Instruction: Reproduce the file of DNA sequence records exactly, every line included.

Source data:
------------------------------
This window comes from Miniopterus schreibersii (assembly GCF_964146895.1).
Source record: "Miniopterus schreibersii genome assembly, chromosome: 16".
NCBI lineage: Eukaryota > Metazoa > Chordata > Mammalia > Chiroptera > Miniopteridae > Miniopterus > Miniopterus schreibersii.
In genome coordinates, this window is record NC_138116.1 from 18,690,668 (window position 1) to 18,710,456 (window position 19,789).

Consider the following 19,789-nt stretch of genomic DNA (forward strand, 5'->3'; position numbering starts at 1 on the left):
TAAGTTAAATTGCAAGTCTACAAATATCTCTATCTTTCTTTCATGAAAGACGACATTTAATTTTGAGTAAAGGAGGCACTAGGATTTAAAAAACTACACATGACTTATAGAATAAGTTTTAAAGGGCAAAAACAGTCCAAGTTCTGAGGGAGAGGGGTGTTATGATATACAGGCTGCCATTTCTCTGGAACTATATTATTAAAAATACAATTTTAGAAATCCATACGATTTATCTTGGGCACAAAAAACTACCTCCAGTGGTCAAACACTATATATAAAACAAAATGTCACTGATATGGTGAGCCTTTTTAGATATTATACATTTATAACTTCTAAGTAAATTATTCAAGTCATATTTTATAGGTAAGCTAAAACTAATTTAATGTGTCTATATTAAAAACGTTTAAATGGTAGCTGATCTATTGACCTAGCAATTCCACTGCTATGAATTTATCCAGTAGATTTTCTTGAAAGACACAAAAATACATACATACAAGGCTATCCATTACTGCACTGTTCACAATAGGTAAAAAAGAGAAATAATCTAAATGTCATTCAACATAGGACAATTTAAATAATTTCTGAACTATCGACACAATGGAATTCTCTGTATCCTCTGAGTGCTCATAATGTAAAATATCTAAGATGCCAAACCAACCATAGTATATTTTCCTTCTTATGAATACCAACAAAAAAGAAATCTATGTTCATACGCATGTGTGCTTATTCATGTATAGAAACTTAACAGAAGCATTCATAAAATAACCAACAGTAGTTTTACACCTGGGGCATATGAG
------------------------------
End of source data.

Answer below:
This window comes from Miniopterus schreibersii (assembly GCF_964146895.1).
Source record: "Miniopterus schreibersii genome assembly, chromosome: 16".
NCBI lineage: Eukaryota > Metazoa > Chordata > Mammalia > Chiroptera > Miniopteridae > Miniopterus > Miniopterus schreibersii.
In genome coordinates, this window is record NC_138116.1 from 18,690,668 (window position 1) to 18,710,456 (window position 19,789).

Consider the following 19,789-nt stretch of genomic DNA (forward strand, 5'->3'; position numbering starts at 1 on the left):
TAAGTTAAATTGCAAGTCTACAAATATCTCTATCTTTCTTTCATGAAAGACGACATTTAATTTTGAGTAAAGGAGGCACTAGGATTTAAAAAACTACACATGACTTATAGAATAAGTTTTAAAGGGCAAAAACAGTCCAAGTTCTGAGGGAGAGGGGTGTTATGATATACAGGCTGCCATTTCTCTGGAACTATATTATTAAAAATACAATTTTAGAAATCCATACGATTTATCTTGGGCACAAAAAACTACCTCCAGTGGTCAAACACTATATATAAAACAAAATGTCACTGATATGGTGAGCCTTTTTAGATATTATACATTTATAACTTCTAAGTAAATTATTCAAGTCATATTTTATAGGTAAGCTAAAACTAATTTAATGTGTCTATATTAAAAACGTTTAAATGGTAGCTGATCTATTGACCTAGCAATTCCACTGCTATGAATTTATCCAGTAGATTTTCTTGAAAGACACAAAAATACATACATACAAGGCTATCCATTACTGCACTGTTCACAATAGGTAAAAAAGAGAAATAATCTAAATGTCATTCAACATAGGACAATTTAAATAATTTCTGAACTATCGACACAATGGAATTCTCTGTATCCTCTGAGTGCTCATAATGTAAAATATCTAAGATGCCAAACCAACCATAGTATATTTTCCTTCTTATGAATACCAACAAAAAAGAAATCTATGTTCATACGCATGTGTGCTTATTCATGTATAGAAACTTAACAGAAGCATTCATAAAATAACCAACAGTAGTTTTACACCTGGGGCATATGAG